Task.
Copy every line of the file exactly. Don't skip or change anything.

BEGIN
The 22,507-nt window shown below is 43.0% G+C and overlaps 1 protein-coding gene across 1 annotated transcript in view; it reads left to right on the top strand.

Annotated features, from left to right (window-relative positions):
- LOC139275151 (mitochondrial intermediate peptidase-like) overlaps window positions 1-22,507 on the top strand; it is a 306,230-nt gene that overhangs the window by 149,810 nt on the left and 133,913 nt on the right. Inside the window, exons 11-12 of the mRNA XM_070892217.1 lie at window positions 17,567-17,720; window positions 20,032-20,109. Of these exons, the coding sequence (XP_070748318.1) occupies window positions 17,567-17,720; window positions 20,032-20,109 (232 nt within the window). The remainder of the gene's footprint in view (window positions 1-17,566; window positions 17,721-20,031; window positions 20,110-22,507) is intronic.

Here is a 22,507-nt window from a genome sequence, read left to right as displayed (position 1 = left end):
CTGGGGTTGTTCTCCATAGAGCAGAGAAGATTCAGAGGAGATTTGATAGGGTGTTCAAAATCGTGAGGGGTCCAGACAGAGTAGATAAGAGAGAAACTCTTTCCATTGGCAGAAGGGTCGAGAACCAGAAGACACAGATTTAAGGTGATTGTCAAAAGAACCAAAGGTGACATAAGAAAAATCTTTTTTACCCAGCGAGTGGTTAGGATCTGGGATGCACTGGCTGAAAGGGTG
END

The 22,507-nt window shown below is 43.0% G+C and overlaps 1 protein-coding gene across 1 annotated transcript in view; it reads left to right on the top strand.

Annotated features, from left to right (window-relative positions):
- LOC139275151 (mitochondrial intermediate peptidase-like) overlaps window positions 1-22,507 on the top strand; it is a 306,230-nt gene that overhangs the window by 149,810 nt on the left and 133,913 nt on the right. Inside the window, exons 11-12 of the mRNA XM_070892217.1 lie at window positions 17,567-17,720; window positions 20,032-20,109. Of these exons, the coding sequence (XP_070748318.1) occupies window positions 17,567-17,720; window positions 20,032-20,109 (232 nt within the window). The remainder of the gene's footprint in view (window positions 1-17,566; window positions 17,721-20,031; window positions 20,110-22,507) is intronic.

Here is a 22,507-nt window from a genome sequence, read left to right as displayed (position 1 = left end):
CTGGGGTTGTTCTCCATAGAGCAGAGAAGATTCAGAGGAGATTTGATAGGGTGTTCAAAATCGTGAGGGGTCCAGACAGAGTAGATAAGAGAGAAACTCTTTCCATTGGCAGAAGGGTCGAGAACCAGAAGACACAGATTTAAGGTGATTGTCAAAAGAACCAAAGGTGACATAAGAAAAATCTTTTTTACCCAGCGAGTGGTTAGGATCTGGGATGCACTGGCTGAAAGGGTG